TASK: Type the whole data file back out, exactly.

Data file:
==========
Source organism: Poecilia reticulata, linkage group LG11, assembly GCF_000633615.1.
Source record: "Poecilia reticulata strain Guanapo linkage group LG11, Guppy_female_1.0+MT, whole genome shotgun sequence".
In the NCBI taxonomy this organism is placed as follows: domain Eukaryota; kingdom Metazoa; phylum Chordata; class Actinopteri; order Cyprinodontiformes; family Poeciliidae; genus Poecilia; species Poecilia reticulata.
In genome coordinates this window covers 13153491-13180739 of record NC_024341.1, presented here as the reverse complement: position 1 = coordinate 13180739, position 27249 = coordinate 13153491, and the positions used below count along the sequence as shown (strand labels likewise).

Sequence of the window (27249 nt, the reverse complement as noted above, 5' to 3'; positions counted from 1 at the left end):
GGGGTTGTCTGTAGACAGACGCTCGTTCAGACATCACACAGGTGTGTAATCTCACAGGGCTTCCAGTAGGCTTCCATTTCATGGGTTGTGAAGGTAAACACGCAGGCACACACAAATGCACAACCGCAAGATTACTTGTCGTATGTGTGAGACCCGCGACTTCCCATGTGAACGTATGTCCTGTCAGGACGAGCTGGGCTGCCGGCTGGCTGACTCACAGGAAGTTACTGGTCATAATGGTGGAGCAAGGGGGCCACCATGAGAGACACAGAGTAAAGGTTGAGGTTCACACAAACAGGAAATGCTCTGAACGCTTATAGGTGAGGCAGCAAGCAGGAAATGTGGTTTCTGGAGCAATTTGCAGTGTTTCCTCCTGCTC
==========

Source organism: Poecilia reticulata, linkage group LG11, assembly GCF_000633615.1.
Source record: "Poecilia reticulata strain Guanapo linkage group LG11, Guppy_female_1.0+MT, whole genome shotgun sequence".
In the NCBI taxonomy this organism is placed as follows: domain Eukaryota; kingdom Metazoa; phylum Chordata; class Actinopteri; order Cyprinodontiformes; family Poeciliidae; genus Poecilia; species Poecilia reticulata.
In genome coordinates this window covers 13153491-13180739 of record NC_024341.1, presented here as the reverse complement: position 1 = coordinate 13180739, position 27249 = coordinate 13153491, and the positions used below count along the sequence as shown (strand labels likewise).

Sequence of the window (27249 nt, the reverse complement as noted above, 5' to 3'; positions counted from 1 at the left end):
GGGGTTGTCTGTAGACAGACGCTCGTTCAGACATCACACAGGTGTGTAATCTCACAGGGCTTCCAGTAGGCTTCCATTTCATGGGTTGTGAAGGTAAACACGCAGGCACACACAAATGCACAACCGCAAGATTACTTGTCGTATGTGTGAGACCCGCGACTTCCCATGTGAACGTATGTCCTGTCAGGACGAGCTGGGCTGCCGGCTGGCTGACTCACAGGAAGTTACTGGTCATAATGGTGGAGCAAGGGGGCCACCATGAGAGACACAGAGTAAAGGTTGAGGTTCACACAAACAGGAAATGCTCTGAACGCTTATAGGTGAGGCAGCAAGCAGGAAATGTGGTTTCTGGAGCAATTTGCAGTGTTTCCTCCTGCTC